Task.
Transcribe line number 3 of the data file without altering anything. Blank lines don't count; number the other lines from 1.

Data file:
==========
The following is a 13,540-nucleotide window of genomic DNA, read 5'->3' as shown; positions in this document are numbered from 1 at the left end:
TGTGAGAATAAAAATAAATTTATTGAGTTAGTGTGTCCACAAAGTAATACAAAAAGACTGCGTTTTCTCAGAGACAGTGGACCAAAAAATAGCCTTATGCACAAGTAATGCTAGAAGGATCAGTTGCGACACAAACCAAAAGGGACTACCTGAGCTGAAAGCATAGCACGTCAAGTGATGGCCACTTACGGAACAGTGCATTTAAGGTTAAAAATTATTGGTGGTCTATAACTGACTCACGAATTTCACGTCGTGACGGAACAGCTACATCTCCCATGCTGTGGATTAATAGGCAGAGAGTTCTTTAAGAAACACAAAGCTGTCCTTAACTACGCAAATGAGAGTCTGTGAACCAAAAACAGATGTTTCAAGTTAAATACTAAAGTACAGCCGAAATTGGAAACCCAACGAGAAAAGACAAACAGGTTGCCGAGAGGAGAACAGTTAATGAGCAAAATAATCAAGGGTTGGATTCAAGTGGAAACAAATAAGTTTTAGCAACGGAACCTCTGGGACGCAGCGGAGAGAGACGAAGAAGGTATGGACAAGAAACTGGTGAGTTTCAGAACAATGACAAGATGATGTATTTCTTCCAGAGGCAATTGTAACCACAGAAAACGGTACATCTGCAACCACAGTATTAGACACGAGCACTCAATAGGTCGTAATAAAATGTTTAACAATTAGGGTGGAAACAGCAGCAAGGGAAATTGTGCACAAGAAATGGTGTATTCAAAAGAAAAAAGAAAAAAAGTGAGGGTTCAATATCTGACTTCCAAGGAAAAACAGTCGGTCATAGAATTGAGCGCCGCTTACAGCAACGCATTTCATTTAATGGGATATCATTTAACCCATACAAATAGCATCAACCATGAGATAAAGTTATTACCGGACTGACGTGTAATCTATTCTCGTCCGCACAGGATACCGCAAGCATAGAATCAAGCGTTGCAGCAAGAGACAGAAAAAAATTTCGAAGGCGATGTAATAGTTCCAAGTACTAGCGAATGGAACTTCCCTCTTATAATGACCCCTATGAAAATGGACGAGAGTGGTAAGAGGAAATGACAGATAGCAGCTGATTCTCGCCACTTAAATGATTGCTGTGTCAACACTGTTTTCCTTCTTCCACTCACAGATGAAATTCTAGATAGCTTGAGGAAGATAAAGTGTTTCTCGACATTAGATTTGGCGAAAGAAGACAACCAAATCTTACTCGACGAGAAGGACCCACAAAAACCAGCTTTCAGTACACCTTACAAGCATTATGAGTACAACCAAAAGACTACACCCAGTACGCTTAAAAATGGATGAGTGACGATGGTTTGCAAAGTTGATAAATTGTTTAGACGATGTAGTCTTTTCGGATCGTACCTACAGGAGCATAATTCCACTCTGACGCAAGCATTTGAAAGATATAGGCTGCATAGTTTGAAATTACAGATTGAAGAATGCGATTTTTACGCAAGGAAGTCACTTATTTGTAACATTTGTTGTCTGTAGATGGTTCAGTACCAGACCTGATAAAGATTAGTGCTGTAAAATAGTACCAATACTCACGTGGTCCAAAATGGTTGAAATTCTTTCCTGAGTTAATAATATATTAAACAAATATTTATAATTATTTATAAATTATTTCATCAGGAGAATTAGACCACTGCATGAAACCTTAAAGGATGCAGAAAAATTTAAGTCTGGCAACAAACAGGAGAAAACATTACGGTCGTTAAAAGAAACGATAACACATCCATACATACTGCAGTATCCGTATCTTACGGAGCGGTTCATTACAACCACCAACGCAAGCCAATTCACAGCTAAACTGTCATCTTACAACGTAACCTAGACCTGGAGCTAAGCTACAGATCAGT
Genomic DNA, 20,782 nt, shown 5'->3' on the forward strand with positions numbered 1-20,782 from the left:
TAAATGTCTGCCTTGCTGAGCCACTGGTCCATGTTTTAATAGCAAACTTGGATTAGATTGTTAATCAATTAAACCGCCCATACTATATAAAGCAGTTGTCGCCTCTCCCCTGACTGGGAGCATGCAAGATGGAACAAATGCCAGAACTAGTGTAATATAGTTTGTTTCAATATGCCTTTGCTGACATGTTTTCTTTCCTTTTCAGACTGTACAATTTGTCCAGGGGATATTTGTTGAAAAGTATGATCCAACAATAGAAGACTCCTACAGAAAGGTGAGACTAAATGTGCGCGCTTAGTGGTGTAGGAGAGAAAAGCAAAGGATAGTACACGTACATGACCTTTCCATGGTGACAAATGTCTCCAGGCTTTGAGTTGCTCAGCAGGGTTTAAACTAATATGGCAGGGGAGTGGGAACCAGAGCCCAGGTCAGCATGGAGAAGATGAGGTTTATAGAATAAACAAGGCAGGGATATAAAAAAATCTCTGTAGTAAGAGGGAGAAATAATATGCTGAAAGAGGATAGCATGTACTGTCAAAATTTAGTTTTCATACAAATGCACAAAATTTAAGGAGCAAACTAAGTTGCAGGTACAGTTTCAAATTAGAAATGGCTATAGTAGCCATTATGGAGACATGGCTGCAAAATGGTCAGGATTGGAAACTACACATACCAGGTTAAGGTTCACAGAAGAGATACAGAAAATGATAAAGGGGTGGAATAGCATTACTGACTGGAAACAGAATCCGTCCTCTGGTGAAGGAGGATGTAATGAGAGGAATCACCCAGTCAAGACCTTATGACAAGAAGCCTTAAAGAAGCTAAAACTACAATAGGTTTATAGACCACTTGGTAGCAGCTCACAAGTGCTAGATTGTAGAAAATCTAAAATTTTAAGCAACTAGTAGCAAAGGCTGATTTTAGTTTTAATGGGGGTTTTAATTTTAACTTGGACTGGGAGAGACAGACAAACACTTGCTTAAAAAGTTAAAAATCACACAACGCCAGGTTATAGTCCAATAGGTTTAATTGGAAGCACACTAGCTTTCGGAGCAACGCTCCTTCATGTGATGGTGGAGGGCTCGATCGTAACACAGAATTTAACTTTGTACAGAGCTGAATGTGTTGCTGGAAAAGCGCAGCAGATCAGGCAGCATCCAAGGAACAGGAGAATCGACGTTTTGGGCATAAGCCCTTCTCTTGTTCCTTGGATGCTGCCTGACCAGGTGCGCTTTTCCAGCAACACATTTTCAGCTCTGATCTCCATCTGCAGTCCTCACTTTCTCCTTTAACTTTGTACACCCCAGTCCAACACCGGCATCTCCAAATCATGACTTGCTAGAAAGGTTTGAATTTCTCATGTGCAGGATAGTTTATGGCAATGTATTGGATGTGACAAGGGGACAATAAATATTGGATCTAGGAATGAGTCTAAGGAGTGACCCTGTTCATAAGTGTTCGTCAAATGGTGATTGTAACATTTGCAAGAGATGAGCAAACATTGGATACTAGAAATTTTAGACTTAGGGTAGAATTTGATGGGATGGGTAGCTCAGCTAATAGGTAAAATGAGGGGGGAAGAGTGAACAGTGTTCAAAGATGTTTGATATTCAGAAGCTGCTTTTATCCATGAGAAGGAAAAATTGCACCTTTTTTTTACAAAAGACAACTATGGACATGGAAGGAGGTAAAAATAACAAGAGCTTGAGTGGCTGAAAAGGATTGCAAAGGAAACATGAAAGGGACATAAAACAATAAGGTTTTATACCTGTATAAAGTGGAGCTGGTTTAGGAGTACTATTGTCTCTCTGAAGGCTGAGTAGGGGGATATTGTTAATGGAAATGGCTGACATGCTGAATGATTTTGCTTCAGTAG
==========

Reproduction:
Genomic DNA, 20,782 nt, shown 5'->3' on the forward strand with positions numbered 1-20,782 from the left: